Dunwoody Solicitation Lawyer
Soliciting a prostitute, also known as pandering in Georgia, is considered a criminal act that is taken very seriously as a sex crime by prosecutors around the state. Solicitation is one of the most complex criminal laws in the state, and it is easy for law enforcement to confuse an innocent conversation for solicitation in certain circumstances. If you or someone you know has been accused of soliciting a prostitute in the Georgia, you need an experienced Dunwoody solicitation lawyer by your side. Call or contact Hawkins Spizman in Dunwoody today to schedule a free consultation.
What is Solicitation?
Solicitation, or pandering, is defined by Georgia law as soliciting a person to perform an act of prostitution on their behalf or behalf of a third party, or if a person assembles others at a fixed location to be solicited by others for prostitution. Pandering includes both the act of soliciting a prostitute for yourself, others, and facilitating the hiring of a prostitute. Depending on the facts of the case, the penalties for solicitation can be severe.
Solicitation is normally charged as an aggravated misdemeanor offense, with penalties that include up to one year in jail, thousands of dollars in fines, mandatory sex offender registration, and community service. Penalties are increased if the pandering took place within 1,000 feet of a school, place of worship, or playground. However, the consequences are most severe when the alleged solicitation occurred with a minor, which is a felony offense. Conviction for soliciting a minor includes a prison sentence between five and thirty years along with fines up to $100,000 depending on their age.
Defenses to Solicitation Accusations
Because solicitation charges are often based simply on a conversation between two people, it is easy for misunderstandings to occur. Thankfully, there are legal defenses available for people accused of soliciting a prostitute. The first defense is entrapment, which is available when police engage in a strong operation and take things too far. If a police officer unduly influences a person into committing illegal acts they would otherwise not engage in, such as pandering a prostitute, that is a legal defense in court.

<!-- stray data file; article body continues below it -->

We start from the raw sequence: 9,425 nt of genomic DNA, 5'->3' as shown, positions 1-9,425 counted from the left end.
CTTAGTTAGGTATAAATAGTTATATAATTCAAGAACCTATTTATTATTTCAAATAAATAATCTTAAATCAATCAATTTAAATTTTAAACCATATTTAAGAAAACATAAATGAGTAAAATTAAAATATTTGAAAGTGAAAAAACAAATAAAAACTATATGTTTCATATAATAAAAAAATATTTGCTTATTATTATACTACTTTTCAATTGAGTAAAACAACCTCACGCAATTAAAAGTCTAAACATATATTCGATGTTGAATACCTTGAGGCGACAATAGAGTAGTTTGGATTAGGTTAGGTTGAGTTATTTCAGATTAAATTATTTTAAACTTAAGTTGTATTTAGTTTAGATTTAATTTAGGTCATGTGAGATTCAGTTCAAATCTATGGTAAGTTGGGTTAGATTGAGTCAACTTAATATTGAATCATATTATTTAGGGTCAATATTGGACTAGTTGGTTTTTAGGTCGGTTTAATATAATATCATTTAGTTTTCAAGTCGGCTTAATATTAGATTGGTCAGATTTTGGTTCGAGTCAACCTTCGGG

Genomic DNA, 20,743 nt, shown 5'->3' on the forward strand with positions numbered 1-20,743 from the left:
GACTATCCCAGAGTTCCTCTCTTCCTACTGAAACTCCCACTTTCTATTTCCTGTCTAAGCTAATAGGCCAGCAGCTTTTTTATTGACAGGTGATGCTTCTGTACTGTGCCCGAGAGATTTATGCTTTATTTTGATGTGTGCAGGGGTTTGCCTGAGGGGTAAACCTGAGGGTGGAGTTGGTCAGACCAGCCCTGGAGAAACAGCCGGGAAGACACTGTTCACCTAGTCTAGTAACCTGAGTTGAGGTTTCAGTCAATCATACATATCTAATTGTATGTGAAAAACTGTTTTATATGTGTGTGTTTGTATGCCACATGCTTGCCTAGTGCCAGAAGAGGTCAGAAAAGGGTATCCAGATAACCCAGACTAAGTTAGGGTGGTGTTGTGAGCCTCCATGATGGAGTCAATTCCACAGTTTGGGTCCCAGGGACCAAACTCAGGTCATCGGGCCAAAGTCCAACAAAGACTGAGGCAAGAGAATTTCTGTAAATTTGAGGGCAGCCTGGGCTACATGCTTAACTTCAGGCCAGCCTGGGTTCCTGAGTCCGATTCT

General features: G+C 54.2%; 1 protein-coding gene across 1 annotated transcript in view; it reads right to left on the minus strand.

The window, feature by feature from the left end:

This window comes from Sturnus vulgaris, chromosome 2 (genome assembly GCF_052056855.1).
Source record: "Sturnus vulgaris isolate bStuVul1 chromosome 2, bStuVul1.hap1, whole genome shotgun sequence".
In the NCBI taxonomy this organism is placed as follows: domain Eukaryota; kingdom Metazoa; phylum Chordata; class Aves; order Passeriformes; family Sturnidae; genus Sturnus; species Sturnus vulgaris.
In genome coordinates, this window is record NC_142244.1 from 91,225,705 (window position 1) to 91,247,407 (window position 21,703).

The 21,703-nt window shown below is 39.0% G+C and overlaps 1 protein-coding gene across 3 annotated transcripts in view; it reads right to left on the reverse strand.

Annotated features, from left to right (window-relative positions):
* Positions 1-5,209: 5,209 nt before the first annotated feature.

Another defense to solicitation is actual innocence, when the conversation never involved the soliciting of a sexual act in exchange for something of value. Finally, the prosecution must prove solicitation beyond a reasonable doubt, so a final defense is a lack of evidence or improper gathering of evidence by the state in the case. To learn more about your legal options after allegations of solicitation, talk to an experienced criminal defense attorney today.
Talk to Our Office Now
At the law office of Hawkins Spizman in Dunwoody, our team of knowledgeable Georgia criminal defense attorneys is prepared to provide exceptional defense for any accusations of solicitation or pandering made against you or a loved one. Call the office or contact the office today to schedule a free consultation of your criminal case with one of our attorneys now.